15 October 2010

what've you got there then?

The question I am frequently asked at my equestrian based magazine desk in London when curious brown packages arrive on the postmans trolley.

This weeks delivery was a new set of windows.
the fruits of my Southampton wanderings are being borne.

the old Moonlight hatches on Varekai are now 20 years old and if they were a person, they'd be looking more like 90 ish. They are extremely craggy and crazed looking due to the effects of being in the Mediterranean sun, which I wish I was currently still "enduring".

Everytime it rains, drizzles or gets a little bit moist on deck the forehatch drips. When laying in bed if I happened to have a bigger hairdo then I could wash my hair at the same time as sleeping. The drips silently plop by at just a quiff's distance away from my pillow. Fine, the floor is waterproof. Except the small carpet that sits in the recess isnt. Im a bit fed up of trying to walk around the narrow raised rim of the floor or simply forgetting and having to hang my socks up to dry.

gaffer tape,varekai,moonlight hatch

Since I need to remove the hatch perspex to re-seal it, I decided to pushtheboatout.co.uk and buy some new stuff to put back in.
A quick visit to eagle windows stall at the boat show, (conveniently timed when I fancied ordering windows), with a printout of pictures of my hatches and sizes.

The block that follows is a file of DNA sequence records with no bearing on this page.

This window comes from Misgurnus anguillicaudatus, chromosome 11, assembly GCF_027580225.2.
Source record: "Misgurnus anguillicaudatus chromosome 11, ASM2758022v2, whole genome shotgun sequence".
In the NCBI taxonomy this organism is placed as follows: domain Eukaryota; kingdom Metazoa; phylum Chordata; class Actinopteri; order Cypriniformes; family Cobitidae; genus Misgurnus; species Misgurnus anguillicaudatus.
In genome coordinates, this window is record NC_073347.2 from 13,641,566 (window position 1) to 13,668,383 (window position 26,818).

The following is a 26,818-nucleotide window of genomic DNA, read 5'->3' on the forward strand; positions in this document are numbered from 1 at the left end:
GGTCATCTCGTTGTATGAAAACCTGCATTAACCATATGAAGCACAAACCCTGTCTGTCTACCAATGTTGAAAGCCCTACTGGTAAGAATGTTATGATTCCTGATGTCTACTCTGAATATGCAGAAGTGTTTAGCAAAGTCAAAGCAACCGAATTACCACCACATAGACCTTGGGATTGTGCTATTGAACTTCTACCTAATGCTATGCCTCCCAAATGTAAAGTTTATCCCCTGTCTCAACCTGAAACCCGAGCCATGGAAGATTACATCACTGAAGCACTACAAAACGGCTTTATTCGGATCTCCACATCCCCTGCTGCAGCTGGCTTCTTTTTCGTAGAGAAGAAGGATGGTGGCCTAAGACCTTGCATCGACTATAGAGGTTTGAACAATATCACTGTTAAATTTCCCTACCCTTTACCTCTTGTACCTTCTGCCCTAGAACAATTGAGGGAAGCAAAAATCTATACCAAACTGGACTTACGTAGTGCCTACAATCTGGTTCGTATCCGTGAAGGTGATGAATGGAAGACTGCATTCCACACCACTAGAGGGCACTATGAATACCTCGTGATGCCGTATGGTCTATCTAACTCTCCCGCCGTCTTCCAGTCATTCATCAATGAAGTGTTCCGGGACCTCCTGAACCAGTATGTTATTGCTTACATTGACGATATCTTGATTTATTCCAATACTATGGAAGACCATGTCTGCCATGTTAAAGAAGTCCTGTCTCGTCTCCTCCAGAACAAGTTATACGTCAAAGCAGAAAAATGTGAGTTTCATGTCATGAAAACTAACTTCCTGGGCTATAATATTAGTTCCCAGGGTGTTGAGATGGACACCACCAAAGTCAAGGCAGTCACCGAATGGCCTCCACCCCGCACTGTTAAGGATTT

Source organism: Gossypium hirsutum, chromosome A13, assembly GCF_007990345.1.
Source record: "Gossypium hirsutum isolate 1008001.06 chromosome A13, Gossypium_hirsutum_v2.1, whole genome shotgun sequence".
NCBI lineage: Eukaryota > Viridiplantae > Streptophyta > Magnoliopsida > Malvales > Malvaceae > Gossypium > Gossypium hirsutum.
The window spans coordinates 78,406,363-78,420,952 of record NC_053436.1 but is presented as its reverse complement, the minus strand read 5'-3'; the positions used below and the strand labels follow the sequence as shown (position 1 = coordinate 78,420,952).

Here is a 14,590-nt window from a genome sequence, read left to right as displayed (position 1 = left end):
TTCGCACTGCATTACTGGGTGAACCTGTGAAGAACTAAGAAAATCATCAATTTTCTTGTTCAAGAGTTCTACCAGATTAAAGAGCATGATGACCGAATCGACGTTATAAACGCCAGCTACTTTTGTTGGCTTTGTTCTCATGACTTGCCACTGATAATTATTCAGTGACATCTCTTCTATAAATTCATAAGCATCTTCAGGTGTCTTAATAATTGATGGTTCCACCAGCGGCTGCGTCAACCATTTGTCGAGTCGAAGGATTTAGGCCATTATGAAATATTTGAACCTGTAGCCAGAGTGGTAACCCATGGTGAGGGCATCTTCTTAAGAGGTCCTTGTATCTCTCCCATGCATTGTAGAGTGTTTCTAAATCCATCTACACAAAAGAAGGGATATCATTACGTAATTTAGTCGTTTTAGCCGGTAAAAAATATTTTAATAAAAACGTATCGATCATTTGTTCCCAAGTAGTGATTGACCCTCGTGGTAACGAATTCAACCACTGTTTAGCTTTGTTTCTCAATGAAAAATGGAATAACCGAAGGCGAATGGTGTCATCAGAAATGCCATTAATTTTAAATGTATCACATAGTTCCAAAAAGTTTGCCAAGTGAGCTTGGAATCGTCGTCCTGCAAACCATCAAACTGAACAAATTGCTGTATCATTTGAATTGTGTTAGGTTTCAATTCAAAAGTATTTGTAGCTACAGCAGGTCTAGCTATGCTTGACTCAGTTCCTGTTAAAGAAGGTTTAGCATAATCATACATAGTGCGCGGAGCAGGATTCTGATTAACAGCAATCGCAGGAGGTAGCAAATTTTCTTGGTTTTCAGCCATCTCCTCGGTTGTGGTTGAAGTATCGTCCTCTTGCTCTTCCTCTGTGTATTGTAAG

They've sent me the whole kit 'n caboodle to fit my new hatch perspex and Lewmar portlights.

Im quite excited about stopping the drip. But not as excited as fixing my own sails, canopies and covers with my new aquisition. A new sewing machine has been added to the collection. Not only can I make curtains and upholstery but now I can sew heavy canvasses, sail cloths and a whole manner of kinky textiles.
Bloody brilliant, I shall be in my eye'oles whatever that is. The saloon table will never be the same again.

05 October 2010

Got crab?

I was dying to get a look at the undersides of the boat now its out of the water.
I didnt get home until dark so I wandered around with a teeny tiny led light peering at the hull and fittings.

I need to replace my seacocks, but I wanted to look at them all the same, just so i can suck in air over my teeth and tutt, poke at the galvanic corrosion and worry about costs.

it was while I was tutting and peering into the gloom, that I saw a pair of eyes peer back out at me.


a small crab, trapped inside the antiweed cage for my engine seacock.

It was quite a feisty little thing, as I unscrewed the protective cover it wasted no time leaping out and landed with a light pebble sound on the floor.
Not at all happy that I was trying to save its ungrateful derier, I forced it to take a ride with me to the waters edge and said ta ta. hopefully it'll grow big and strong and tell its kids of its adventure when it was a wee nipper.